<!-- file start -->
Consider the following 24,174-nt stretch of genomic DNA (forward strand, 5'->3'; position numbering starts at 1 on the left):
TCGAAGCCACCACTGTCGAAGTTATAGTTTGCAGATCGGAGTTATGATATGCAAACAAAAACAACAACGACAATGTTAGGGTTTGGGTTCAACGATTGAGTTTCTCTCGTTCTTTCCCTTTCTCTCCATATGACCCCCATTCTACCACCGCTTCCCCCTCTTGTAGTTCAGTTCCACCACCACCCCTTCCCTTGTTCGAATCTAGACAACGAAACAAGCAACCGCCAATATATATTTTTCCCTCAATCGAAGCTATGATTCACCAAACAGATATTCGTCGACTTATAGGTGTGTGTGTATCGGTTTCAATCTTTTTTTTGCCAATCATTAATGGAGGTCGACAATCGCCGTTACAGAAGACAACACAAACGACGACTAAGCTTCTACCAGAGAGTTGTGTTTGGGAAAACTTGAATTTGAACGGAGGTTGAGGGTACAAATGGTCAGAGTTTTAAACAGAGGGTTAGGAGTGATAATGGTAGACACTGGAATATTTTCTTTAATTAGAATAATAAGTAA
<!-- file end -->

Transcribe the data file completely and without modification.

Consider the following 24,174-nt stretch of genomic DNA (forward strand, 5'->3'; position numbering starts at 1 on the left):
TCGAAGCCACCACTGTCGAAGTTATAGTTTGCAGATCGGAGTTATGATATGCAAACAAAAACAACAACGACAATGTTAGGGTTTGGGTTCAACGATTGAGTTTCTCTCGTTCTTTCCCTTTCTCTCCATATGACCCCCATTCTACCACCGCTTCCCCCTCTTGTAGTTCAGTTCCACCACCACCCCTTCCCTTGTTCGAATCTAGACAACGAAACAAGCAACCGCCAATATATATTTTTCCCTCAATCGAAGCTATGATTCACCAAACAGATATTCGTCGACTTATAGGTGTGTGTGTATCGGTTTCAATCTTTTTTTTGCCAATCATTAATGGAGGTCGACAATCGCCGTTACAGAAGACAACACAAACGACGACTAAGCTTCTACCAGAGAGTTGTGTTTGGGAAAACTTGAATTTGAACGGAGGTTGAGGGTACAAATGGTCAGAGTTTTAAACAGAGGGTTAGGAGTGATAATGGTAGACACTGGAATATTTTCTTTAATTAGAATAATAAGTAA